Following the devastation and the huge loss of life of the Second World War, the second time in a generation that Europe had been engulfed in war, six European countries agreed to find a way of preventing this happening again. France, Germany, Belgium, Luxembourg, Netherlands and Italy agreed that the best way to prevent a repeat was to work together on coal and steel production as these were the main resources required for fighting wars. They therefore created the European Coal and Steel Community (ECSC) in 1951.
The one of the intended outcomes of the formation of the ECSC was to try and make the economies of European member countries so interdependent that they could not possibly wage war upon one another without destroying themselves. Britain was in favour of the European industrial and economic integration that the ECSC provided, but the political alliance that was a “spillover” as a result of this integration was not what Britain wanted at the time. Britain tried to convince the ECSC to make their charter a more trade related one but failed, and as a result didn’t join. The reasons for Britain’s avoidance of a political alliance with European countries were due to existing considerations with the U.S and Commonwealth, or the three “circles” of external relations as Churchill put it. Britain at the time was also committed the theory of free trade, whilst the ECSC put tariffs on certain imported goods from non member countries, contrary to this.
In 1960, Britain formed the European Free Trade Association (EFTA), in cooperation with Austria, Denmark, Norway, Portugal, Sweden, and Switzerland, and later Finland, Liechtenstein, and Iceland. As the name shows, this organisation was more focused more on an economic alliance than a political one. EFTA, was created as a direct response to the ECSC refusal to change to less of a political entity at its inception. There was a feeling that British government and institutions were superior to those of other European states and a resistance to change from the traditional British approach. Because the ECSC was a supra-national organisation, it was also seen to be a threat to traditional monarchical tradition which was an integral part of the Commonwealth and also diminishing to the sovereignty of Britain.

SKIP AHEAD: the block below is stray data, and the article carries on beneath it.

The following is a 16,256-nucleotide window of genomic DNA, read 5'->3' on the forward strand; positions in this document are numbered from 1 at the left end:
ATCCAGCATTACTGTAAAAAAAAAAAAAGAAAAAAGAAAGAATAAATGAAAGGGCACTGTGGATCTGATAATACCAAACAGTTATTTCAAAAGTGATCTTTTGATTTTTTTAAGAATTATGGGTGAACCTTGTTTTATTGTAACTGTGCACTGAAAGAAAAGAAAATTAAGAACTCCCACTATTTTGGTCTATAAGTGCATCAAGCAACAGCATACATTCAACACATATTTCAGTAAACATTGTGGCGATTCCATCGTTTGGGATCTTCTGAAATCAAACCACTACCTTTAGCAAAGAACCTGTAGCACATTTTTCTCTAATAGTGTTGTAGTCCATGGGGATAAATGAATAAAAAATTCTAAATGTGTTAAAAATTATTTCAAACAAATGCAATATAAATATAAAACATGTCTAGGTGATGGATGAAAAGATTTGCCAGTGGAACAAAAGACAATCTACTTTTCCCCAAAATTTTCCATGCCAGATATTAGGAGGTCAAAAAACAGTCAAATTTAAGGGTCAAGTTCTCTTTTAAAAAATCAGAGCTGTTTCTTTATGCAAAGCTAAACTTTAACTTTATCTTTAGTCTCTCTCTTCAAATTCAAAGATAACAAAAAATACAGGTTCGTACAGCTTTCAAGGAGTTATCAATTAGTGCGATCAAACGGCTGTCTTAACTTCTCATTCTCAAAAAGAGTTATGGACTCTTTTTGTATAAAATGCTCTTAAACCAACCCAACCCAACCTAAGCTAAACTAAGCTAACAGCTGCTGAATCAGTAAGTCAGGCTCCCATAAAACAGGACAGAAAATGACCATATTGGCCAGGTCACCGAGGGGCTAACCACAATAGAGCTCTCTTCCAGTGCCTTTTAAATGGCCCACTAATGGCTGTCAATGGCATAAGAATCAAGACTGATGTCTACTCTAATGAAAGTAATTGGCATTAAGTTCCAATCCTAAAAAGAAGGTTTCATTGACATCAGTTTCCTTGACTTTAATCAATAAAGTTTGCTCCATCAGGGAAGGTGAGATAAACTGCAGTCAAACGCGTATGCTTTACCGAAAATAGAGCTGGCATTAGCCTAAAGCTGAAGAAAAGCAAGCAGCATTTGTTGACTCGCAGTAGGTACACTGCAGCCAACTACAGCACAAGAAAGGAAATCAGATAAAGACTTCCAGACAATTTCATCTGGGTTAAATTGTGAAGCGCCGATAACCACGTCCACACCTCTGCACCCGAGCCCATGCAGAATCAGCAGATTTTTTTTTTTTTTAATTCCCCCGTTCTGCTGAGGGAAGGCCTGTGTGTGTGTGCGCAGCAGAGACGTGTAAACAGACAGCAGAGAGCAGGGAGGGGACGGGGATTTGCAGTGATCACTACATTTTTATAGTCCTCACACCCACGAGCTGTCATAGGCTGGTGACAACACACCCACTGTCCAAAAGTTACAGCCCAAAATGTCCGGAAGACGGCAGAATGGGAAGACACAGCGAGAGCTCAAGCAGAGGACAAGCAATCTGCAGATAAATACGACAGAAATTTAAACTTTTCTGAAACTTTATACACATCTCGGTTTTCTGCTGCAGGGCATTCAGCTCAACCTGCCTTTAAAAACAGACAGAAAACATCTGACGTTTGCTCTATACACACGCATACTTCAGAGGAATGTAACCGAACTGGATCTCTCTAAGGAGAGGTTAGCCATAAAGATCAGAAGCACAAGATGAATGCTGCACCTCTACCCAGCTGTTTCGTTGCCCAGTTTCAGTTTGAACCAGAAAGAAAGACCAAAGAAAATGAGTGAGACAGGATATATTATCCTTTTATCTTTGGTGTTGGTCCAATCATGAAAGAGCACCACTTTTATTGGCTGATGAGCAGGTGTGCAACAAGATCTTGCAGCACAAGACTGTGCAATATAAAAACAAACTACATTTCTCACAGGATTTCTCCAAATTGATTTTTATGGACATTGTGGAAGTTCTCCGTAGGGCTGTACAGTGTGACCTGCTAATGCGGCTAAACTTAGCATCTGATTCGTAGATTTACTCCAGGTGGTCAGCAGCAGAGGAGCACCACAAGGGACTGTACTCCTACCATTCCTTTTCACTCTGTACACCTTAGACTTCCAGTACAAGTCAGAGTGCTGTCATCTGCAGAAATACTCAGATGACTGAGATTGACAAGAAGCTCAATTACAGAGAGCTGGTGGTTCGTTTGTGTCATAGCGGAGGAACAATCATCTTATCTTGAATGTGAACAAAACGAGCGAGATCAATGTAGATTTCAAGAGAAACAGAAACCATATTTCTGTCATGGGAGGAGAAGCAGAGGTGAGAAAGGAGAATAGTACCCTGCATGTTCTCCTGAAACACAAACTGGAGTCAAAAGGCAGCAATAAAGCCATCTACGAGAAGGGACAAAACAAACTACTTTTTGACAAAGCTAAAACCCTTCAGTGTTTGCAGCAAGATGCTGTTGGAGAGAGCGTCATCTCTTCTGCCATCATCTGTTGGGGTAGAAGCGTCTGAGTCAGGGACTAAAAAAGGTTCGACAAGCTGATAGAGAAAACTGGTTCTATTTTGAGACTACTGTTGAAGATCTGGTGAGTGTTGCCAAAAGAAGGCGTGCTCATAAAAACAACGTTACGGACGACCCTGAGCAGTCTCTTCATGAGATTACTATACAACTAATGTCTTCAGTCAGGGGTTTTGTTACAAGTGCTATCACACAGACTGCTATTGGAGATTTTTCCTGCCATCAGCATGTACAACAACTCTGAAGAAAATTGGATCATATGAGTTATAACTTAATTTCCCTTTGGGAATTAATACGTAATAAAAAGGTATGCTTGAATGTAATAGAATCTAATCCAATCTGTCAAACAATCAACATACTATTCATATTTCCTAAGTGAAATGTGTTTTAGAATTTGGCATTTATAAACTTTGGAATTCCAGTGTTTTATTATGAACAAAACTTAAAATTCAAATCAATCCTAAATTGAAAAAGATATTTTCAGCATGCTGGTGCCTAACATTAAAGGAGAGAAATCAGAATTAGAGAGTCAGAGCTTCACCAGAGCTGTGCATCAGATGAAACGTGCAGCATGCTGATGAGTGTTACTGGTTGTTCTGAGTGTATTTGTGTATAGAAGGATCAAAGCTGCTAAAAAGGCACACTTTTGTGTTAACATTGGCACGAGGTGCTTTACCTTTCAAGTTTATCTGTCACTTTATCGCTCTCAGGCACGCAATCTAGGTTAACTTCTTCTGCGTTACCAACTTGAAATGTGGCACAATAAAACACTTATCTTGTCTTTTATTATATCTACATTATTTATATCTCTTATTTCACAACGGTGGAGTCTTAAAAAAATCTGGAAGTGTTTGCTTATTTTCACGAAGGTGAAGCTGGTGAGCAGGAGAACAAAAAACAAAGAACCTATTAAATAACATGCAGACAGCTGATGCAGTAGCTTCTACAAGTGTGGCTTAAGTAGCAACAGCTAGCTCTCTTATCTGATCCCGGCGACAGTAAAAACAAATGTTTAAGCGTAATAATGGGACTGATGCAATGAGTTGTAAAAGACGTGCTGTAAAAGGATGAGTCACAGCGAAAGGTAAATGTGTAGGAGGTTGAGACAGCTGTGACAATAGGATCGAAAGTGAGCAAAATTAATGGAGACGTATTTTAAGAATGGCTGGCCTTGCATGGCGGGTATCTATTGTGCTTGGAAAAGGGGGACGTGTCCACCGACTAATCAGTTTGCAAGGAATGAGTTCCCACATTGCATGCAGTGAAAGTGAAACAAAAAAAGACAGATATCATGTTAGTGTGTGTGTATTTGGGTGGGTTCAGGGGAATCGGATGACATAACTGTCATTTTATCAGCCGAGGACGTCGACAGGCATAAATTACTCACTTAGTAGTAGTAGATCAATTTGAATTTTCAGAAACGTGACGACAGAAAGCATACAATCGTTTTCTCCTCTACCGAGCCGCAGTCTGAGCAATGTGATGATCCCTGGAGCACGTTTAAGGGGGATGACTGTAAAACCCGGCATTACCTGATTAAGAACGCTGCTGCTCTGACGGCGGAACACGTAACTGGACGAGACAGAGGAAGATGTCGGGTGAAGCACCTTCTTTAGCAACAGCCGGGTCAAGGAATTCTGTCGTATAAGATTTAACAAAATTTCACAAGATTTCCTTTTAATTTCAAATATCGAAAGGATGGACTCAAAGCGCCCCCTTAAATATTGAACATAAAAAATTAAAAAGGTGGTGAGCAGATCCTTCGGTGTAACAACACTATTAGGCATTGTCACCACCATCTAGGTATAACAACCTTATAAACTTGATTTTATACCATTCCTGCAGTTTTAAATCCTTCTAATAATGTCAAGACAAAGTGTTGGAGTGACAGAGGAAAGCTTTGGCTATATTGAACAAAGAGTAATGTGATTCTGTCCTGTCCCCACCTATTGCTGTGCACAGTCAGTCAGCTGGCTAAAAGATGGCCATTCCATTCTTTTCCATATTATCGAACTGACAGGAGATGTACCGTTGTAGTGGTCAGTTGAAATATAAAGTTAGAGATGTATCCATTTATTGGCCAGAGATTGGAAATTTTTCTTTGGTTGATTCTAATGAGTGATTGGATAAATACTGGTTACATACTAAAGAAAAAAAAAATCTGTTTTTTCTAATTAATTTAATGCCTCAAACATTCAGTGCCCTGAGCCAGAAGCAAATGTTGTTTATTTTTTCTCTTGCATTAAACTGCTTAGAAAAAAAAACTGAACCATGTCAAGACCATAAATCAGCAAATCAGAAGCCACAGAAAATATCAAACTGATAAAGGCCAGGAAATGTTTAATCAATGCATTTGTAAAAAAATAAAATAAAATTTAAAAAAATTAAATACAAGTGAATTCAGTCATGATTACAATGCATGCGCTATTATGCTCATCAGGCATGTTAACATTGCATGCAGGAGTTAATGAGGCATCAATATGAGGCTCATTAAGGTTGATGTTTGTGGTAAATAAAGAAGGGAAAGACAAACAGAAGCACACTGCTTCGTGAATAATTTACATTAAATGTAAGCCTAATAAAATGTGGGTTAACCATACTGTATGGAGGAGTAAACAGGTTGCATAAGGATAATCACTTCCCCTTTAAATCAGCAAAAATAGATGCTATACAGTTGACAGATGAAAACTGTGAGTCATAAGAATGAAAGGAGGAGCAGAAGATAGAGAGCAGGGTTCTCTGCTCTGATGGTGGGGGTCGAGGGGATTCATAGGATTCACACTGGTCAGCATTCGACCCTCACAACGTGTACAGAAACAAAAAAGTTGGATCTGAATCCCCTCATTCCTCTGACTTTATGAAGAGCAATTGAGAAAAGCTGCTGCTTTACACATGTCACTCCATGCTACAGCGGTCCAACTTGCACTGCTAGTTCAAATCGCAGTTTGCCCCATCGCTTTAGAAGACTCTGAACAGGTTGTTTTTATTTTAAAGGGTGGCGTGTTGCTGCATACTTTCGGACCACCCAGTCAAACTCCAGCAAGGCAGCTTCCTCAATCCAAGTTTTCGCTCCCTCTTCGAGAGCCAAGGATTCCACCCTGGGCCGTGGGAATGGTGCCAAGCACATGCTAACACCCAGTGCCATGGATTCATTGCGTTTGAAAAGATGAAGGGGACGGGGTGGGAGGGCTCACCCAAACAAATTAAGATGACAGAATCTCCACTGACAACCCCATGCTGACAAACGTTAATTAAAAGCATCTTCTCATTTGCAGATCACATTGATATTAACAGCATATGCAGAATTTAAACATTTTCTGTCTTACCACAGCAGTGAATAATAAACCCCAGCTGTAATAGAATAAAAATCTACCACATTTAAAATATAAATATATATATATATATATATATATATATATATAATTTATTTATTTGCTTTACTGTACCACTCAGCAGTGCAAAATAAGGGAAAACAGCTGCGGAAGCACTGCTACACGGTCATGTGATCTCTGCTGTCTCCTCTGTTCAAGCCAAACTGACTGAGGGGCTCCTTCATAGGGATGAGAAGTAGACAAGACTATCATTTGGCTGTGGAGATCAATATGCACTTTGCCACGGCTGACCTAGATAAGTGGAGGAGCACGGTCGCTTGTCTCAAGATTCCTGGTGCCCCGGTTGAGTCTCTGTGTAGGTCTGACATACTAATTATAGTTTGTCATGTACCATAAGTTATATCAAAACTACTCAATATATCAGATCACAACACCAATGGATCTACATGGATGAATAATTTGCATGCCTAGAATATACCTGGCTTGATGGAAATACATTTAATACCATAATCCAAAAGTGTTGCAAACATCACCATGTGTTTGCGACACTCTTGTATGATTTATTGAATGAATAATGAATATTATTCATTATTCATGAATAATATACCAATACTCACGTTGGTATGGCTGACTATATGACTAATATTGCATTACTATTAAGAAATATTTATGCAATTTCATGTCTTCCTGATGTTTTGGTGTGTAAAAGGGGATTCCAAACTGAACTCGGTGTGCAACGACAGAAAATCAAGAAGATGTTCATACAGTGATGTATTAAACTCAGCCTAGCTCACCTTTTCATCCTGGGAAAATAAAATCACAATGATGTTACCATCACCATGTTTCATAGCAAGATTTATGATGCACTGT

Prime Minister Winston Churchill often referred to the three “circles” or pillars of British foreign policy. These pillars were; the United States, the North Atlantic and the Commonwealth. These were seen to be the most important groups when Britain made policy changes and are still important in current politics. They were seen to be more important than the matters concerning continental Europe and that “certain British interests conflict with strong interests in other [ECSC] member states”1 “Financial transactions of the [London] City and its world trading relationships gave The UK stronger overseas links than with the continent”2 “In 1949-1950, 53% of British exports went to the Commonwealth, and 46% of its imports came from there”3. At the time the financial benefit would not have warranted the political alliance that could have potentially damaged The UK’s relationship with one of its other “circles”.
It was only in 1933 that the British Empire had been at its height, controlling one seventh of the World land mass, but the decline of the Empire was not foreseen. The expression “The sun never sets on the British Empire” still rang through many peoples. The UK had always remained aloof from European affairs. Riding high on the victory in World War Two, British nationalism grew. This, coupled with a post imperial hangover, which Jean Monnet called “the price of victory – the illusion that you could maintain what you had without changing”, caused Britain to question why it needed to join a European political alliance.
Britain is an island nation, and for years had followed Lord Sailsbury’s policy of “Splendid Isolation”. “Although imperialism had played a part in the development of French nationalism, there was never any doubt about France’s European Identity”4 The same could not be said for the British people, few of whom ever considered themselves to be European. It is also possible that Britain did not want to enter an organisation where Germany and France had such a high level of control over certain British policies. This leads back to a resistance to surrender some sovereignty.